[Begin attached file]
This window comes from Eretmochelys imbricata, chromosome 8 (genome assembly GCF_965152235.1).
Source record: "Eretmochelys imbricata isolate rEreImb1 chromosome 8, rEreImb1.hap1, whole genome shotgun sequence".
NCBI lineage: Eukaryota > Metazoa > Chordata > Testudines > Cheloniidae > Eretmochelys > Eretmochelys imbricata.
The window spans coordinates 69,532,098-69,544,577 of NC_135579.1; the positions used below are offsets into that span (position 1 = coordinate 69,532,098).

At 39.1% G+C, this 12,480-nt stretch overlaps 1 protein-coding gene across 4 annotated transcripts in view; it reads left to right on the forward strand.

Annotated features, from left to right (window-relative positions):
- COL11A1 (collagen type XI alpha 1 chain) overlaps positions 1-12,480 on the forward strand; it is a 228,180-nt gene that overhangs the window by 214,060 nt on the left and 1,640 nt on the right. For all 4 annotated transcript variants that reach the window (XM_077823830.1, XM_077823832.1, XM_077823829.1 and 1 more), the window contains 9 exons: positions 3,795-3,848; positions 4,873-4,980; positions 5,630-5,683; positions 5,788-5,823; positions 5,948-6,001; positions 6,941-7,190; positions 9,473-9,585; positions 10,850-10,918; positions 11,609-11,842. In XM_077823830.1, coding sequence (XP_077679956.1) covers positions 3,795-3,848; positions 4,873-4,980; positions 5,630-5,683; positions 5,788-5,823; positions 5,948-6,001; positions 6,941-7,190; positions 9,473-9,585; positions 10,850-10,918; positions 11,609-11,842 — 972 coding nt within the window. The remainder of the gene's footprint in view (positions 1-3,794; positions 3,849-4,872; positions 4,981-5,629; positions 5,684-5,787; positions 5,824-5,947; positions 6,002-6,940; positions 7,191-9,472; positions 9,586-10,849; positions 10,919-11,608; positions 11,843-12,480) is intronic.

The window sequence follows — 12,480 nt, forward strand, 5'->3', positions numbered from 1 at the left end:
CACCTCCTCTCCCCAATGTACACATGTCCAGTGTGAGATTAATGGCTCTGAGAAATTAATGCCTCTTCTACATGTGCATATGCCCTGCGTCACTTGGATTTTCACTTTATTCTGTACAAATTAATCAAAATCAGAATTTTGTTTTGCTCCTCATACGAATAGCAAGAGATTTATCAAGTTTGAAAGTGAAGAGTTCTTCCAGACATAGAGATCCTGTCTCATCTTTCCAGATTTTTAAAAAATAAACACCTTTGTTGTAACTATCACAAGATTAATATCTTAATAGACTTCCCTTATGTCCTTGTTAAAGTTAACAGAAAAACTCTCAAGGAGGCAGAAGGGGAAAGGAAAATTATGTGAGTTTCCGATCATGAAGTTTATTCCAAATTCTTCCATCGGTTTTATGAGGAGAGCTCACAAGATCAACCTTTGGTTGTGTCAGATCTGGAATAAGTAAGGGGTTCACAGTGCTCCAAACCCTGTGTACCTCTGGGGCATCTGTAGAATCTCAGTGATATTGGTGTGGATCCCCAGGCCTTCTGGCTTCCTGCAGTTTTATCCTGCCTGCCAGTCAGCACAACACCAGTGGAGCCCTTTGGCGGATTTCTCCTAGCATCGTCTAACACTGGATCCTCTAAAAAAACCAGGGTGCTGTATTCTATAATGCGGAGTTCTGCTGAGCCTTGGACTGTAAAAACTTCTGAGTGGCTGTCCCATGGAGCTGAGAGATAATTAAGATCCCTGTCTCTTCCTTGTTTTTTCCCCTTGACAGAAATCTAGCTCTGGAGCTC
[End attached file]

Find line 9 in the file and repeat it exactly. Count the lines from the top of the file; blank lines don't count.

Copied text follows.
CACCTCCTCTCCCCAATGTACACATGTCCAGTGTGAGATTAATGGCTCTGAGAAATTAATGCCTCTTCTACATGTGCATATGCCCTGCGTCACTTGGATTTTCACTTTATTCTGTACAAATTAATCAAAATCAGAATTTTGTTTTGCTCCTCATACGAATAGCAAGAGATTTATCAAGTTTGAAAGTGAAGAGTTCTTCCAGACATAGAGATCCTGTCTCATCTTTCCAGATTTTTAAAAAATAAACACCTTTGTTGTAACTATCACAAGATTAATATCTTAATAGACTTCCCTTATGTCCTTGTTAAAGTTAACAGAAAAACTCTCAAGGAGGCAGAAGGGGAAAGGAAAATTATGTGAGTTTCCGATCATGAAGTTTATTCCAAATTCTTCCATCGGTTTTATGAGGAGAGCTCACAAGATCAACCTTTGGTTGTGTCAGATCTGGAATAAGTAAGGGGTTCACAGTGCTCCAAACCCTGTGTACCTCTGGGGCATCTGTAGAATCTCAGTGATATTGGTGTGGATCCCCAGGCCTTCTGGCTTCCTGCAGTTTTATCCTGCCTGCCAGTCAGCACAACACCAGTGGAGCCCTTTGGCGGATTTCTCCTAGCATCGTCTAACACTGGATCCTCTAAAAAAACCAGGGTGCTGTATTCTATAATGCGGAGTTCTGCTGAGCCTTGGACTGTAAAAACTTCTGAGTGGCTGTCCCATGGAGCTGAGAGATAATTAAGATCCCTGTCTCTTCCTTGTTTTTTCCCCTTGACAGAAATCTAGCTCTGGAGCTC